Right now I can hear my housemate singing. It’s bad. Brutally bad, some might say. There’s no joy in sight, no light at the end of the tunnel. His voice is like the mythological King Midas of Greece, except everything it touches curls up and dies.
Anyway, I might have been laying it on slightly thick with the analogies for The Punisher there, but “laying it on slightly thick” would be a perfectly valid criticism of the latest iteration of The Punisher, played by Jon Bernthal.
Bernthal actually plays the part perfectly. So perfectly in fact, that when I heard reports of him walking across New York in character to prepare for the role, a part of me wondered whether he dropped anyone in the process.
He’s everything you could ever want from a live-action adaptation of The Punisher. Not that I imagine many people sit around wishing for him to be anything outside of the ‘depressingly bleak, sadistically violent’ character we’ve seen depicted in the comics.
But there comes a point at which an element of character has to shine through the deranged psychopath. One of my chief complaints about Season 2 of Daredevil was that, for as excellent as The Punisher was, his smart, dissenting opinion on the use of violence was absolutely lost in the latter part of the season.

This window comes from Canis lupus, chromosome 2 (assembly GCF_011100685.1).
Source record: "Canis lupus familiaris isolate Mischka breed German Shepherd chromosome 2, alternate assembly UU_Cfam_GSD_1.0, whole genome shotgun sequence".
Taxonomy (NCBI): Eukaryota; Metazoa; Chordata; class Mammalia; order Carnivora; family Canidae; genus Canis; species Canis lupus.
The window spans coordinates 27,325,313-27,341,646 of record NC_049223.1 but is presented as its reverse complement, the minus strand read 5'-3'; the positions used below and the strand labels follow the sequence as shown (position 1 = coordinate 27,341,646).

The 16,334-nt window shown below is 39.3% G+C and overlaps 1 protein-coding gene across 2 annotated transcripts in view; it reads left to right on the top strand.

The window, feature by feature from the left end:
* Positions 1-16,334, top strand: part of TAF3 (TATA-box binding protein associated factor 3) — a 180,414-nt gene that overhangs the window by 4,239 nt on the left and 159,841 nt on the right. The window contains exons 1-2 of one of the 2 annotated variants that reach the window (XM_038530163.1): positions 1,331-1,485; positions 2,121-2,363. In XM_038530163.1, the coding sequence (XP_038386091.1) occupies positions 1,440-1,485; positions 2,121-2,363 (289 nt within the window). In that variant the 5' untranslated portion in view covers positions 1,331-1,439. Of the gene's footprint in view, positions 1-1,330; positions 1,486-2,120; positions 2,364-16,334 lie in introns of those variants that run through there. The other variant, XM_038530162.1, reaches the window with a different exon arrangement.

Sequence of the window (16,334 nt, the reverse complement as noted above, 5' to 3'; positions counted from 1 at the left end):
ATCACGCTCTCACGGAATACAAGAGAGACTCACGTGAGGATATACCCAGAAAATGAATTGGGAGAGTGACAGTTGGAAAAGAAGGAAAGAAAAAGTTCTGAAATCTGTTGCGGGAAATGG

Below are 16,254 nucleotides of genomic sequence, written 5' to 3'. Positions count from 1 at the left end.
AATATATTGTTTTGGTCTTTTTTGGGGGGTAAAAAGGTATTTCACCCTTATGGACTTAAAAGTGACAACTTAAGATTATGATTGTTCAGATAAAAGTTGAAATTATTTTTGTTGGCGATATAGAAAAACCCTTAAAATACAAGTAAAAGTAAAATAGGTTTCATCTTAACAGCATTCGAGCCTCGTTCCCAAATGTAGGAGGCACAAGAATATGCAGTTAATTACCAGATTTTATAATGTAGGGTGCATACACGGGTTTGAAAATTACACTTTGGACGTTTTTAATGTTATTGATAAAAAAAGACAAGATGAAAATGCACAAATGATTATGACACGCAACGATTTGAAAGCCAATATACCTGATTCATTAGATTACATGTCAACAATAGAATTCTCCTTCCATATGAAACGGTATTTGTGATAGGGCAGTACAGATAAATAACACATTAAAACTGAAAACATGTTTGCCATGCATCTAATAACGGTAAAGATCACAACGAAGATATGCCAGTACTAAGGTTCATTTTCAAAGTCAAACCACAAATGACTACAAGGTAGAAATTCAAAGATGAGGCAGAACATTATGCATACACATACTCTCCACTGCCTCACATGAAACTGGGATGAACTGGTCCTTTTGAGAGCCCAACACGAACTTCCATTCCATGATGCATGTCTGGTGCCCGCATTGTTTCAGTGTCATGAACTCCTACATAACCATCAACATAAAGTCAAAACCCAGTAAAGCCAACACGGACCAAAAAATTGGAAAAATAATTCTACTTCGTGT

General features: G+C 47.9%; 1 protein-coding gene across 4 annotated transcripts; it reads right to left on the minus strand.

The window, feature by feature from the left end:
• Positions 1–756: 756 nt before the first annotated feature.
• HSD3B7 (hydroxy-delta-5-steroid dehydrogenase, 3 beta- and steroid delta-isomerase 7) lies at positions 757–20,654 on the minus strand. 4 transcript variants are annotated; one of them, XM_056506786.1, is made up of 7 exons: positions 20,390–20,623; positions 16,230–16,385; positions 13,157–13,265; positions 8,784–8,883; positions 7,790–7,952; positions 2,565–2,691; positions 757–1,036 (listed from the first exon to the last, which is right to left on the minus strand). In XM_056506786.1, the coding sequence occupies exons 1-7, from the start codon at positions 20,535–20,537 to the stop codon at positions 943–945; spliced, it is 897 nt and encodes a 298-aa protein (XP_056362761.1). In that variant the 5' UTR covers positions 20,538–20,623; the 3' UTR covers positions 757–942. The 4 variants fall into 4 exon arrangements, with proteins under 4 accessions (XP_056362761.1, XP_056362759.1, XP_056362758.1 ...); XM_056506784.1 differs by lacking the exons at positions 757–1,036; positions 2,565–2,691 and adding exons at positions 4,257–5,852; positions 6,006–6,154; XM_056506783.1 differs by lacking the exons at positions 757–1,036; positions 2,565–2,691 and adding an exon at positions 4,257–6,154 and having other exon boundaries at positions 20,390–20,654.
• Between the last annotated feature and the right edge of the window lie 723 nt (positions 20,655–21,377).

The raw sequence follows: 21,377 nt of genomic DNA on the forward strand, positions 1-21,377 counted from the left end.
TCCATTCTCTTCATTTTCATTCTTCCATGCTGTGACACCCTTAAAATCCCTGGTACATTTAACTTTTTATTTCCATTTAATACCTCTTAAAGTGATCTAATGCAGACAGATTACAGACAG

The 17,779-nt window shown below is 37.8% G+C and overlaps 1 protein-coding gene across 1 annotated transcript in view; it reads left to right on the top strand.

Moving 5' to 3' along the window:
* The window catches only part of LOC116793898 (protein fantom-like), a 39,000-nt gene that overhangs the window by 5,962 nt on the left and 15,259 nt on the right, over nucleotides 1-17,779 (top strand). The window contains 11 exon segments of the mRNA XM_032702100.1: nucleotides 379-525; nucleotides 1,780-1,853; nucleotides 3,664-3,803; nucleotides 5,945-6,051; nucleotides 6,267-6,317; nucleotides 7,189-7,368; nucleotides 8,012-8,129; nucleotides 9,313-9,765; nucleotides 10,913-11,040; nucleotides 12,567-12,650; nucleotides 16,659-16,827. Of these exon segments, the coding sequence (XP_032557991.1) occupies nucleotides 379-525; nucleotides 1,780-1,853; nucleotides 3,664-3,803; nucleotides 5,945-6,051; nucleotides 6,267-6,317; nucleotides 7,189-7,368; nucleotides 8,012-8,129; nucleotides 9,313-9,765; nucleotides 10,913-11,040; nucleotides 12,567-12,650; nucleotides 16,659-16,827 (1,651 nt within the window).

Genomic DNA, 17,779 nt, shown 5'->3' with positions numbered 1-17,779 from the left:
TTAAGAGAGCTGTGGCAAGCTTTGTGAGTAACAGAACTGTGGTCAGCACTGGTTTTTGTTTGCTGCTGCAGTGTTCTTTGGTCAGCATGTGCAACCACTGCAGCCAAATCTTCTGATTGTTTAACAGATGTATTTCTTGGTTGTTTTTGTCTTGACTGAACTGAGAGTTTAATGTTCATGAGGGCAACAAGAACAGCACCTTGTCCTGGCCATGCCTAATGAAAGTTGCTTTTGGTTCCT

The Punisher represented a more hard-line attitude towards criminals, and believed that sparing their lives and granting them prison sentences was an inherently flawed tactic, given the fact that so many of them merely end up back on the streets, and up to the same antics that got them arrested in the first place.
The show never dedicated enough time to establishing where The Punisher drew the line on who should be executed for what crime, however, but it was undeniably a smart move on the part of the Daredevil show runners to bring a dissenting voice to the party.
Unfortunately, this unique and interesting moral stance on the use of violence was lost through, well, the use of violence.
Almost every time The Punisher murdered a bunch of guys with his bare hands (and believe me, there were a fair few instances of this), it detracted from the smart message that his character initially sent about the use of violence.
Take the prison corridor scene, for example. The Punisher is betrayed by Wilson Fisk while in prison, and is left to fight his way through an entire corridor of inmates with nothing but his bare hands.
There’s throat slitting, skull crushing and eye gouging taking place left, right and centre, to the point at which this author unashamedly turned away from a screen to recuperate the mental strength necessary to go on.
I’m not saying that the actual fight sequence is a bad thing by any means. What I am saying, is that every time there’s one of these ultra-violent scenes featuring The Punisher, it detracts from his intelligent, thought-provoking stance on the use of violence.
Speaking for myself here, I’m much more likely to empathise with someone who isn’t mentally insane, rather than someone who takes the face off another man with a shotgun.
The Punisher’s solo Netflix series has the unenviable task of balancing out the character’s stance on violence with his actual use of violence. The show needs to find a middle ground for the two to coexist, and this is the best chance Marvel has of making it’s audience empathise with The Punisher’s stance on violence.